RESIDENTS OF Gardhi Nagar, a small village near Rajpura, were all agog over the Supreme Court verdict on Punjab’s termination of water-sharing agreement with other states. This was the village that gave more than 100 acres to excavate the SYL canal. Almost every family was effected. Early this year, when the Punjab government asked people to reclaim the land given for the canal, some farmers filled a portion of it to take back their lands.
The canal, villagers say, has been a curse for them. First, they lost their land, then they did not get the promised water and finally, got a pittance for compensation. While political parties were trying to gain maximum mileage from the verdict, the Gardhi Nagar residents felt the issue should be decided once and for all. Either the canal should be levelled or it should have water.
When land was acquired in the late 80s, Jaipal, now 65, used to own 46 acres. Recalling the years when the SYL was being dug up, he said their 23 acres were acquired against a very low compensation of Rs 17,000 per acre. Jaipal, also a numberdaar of the village, said almost all the families had to opt for an alternate income after having lost land. Phool Singh (62), another villager, said, “Now, we are getting nothing and we also do not harbour high hopes from any decision. We think the canal is an issue that is being raked up by all parties. We also want water as we have to shell out thousands of rupees on diesel sets.”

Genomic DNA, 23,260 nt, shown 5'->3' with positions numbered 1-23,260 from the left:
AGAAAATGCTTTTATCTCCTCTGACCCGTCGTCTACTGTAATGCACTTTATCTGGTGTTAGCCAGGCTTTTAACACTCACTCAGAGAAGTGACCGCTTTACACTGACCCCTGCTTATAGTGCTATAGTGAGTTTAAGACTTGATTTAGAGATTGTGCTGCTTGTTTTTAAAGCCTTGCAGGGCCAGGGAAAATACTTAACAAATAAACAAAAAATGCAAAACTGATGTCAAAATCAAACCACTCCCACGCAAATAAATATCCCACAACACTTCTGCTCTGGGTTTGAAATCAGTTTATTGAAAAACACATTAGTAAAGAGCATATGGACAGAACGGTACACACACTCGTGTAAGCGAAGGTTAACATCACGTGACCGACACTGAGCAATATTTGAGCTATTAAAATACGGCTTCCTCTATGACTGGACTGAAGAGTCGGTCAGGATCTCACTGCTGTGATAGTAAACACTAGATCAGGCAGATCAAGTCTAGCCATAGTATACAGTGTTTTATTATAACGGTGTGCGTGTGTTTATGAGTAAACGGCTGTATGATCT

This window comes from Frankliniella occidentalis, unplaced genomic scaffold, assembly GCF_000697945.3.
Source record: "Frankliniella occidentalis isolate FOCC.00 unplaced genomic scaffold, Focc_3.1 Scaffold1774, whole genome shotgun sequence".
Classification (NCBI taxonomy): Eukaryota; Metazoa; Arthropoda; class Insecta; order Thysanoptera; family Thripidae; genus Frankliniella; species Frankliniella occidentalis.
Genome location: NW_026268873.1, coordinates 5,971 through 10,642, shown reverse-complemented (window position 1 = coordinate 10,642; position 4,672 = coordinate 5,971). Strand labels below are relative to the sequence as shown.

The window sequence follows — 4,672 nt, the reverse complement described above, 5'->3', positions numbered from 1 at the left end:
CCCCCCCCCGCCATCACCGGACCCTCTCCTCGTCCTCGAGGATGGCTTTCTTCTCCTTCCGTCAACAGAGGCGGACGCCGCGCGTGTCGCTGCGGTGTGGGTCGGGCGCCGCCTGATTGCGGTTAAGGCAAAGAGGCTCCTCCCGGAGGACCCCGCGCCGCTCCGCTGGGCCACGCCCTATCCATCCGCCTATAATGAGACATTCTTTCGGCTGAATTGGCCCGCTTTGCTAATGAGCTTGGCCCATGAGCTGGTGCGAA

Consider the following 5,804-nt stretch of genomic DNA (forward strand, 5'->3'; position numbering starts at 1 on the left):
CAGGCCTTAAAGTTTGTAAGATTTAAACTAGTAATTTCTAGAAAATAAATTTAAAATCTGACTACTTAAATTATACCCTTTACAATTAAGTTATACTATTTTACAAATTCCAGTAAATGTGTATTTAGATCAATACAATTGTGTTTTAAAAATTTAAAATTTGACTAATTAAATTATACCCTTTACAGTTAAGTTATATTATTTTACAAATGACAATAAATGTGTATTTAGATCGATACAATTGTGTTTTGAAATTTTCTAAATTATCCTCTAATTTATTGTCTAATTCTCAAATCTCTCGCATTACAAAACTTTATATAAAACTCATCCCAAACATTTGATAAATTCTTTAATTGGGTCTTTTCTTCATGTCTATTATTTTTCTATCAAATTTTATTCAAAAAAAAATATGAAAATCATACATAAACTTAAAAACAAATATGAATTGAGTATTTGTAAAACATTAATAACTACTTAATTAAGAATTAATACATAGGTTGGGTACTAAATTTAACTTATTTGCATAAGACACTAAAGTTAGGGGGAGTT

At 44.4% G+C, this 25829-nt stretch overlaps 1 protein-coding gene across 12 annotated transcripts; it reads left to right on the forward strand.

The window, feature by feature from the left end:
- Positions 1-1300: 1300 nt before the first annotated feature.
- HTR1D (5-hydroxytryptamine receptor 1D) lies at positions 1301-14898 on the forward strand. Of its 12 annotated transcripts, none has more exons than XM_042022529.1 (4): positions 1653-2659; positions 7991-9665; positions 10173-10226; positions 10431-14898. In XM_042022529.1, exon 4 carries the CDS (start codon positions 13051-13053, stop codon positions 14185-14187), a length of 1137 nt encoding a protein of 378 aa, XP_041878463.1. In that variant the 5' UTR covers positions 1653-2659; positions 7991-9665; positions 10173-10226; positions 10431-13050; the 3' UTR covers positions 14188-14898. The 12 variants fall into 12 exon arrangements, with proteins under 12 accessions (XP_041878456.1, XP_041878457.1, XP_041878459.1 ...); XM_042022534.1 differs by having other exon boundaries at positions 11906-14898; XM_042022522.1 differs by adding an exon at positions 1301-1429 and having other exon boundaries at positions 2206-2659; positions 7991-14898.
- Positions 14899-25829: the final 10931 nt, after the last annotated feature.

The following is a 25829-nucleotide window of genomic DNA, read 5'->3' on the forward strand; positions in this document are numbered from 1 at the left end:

Bispal Singh, a villager in his mid-thirties, said, “The whole village depends on whatever land holdings we have. We only want our suffering to end. If there is water, our land will not get eroded as the banks of the canal will be repaired. And, if levelled, we will benefit from it.”
Around 25 acres were acquired for SYL from Thoha, another village.
Jagdev Singh, a farmer, said, “We do not want to give our water to any other state as it will affect our farmers. We are already struggling with the water availability and now again a new canal.”